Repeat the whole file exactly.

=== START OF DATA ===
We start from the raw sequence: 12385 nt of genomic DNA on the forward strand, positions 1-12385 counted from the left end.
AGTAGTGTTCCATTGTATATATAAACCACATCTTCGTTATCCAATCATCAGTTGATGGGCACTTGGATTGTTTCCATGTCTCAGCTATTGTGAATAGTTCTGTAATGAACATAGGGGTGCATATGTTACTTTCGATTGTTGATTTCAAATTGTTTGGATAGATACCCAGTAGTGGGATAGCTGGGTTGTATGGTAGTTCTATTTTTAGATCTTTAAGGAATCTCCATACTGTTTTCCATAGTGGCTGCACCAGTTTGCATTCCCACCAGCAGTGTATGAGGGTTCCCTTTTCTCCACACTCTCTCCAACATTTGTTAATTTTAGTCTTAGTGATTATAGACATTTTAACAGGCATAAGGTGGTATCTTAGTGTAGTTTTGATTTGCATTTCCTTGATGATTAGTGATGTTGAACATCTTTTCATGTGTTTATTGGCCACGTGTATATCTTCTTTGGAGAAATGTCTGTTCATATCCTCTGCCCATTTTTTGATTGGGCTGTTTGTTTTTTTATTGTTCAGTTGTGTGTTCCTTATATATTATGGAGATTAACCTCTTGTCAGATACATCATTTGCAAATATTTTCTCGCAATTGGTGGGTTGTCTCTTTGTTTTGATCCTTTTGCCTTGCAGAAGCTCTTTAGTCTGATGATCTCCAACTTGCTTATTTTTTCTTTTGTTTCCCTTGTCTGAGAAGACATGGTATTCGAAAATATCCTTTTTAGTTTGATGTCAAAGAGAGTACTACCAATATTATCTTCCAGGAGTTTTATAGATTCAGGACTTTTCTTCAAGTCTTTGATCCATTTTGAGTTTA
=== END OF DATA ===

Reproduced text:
We start from the raw sequence: 12385 nt of genomic DNA on the forward strand, positions 1-12385 counted from the left end.
AGTAGTGTTCCATTGTATATATAAACCACATCTTCGTTATCCAATCATCAGTTGATGGGCACTTGGATTGTTTCCATGTCTCAGCTATTGTGAATAGTTCTGTAATGAACATAGGGGTGCATATGTTACTTTCGATTGTTGATTTCAAATTGTTTGGATAGATACCCAGTAGTGGGATAGCTGGGTTGTATGGTAGTTCTATTTTTAGATCTTTAAGGAATCTCCATACTGTTTTCCATAGTGGCTGCACCAGTTTGCATTCCCACCAGCAGTGTATGAGGGTTCCCTTTTCTCCACACTCTCTCCAACATTTGTTAATTTTAGTCTTAGTGATTATAGACATTTTAACAGGCATAAGGTGGTATCTTAGTGTAGTTTTGATTTGCATTTCCTTGATGATTAGTGATGTTGAACATCTTTTCATGTGTTTATTGGCCACGTGTATATCTTCTTTGGAGAAATGTCTGTTCATATCCTCTGCCCATTTTTTGATTGGGCTGTTTGTTTTTTTATTGTTCAGTTGTGTGTTCCTTATATATTATGGAGATTAACCTCTTGTCAGATACATCATTTGCAAATATTTTCTCGCAATTGGTGGGTTGTCTCTTTGTTTTGATCCTTTTGCCTTGCAGAAGCTCTTTAGTCTGATGATCTCCAACTTGCTTATTTTTTCTTTTGTTTCCCTTGTCTGAGAAGACATGGTATTCGAAAATATCCTTTTTAGTTTGATGTCAAAGAGAGTACTACCAATATTATCTTCCAGGAGTTTTATAGATTCAGGACTTTTCTTCAAGTCTTTGATCCATTTTGAGTTTA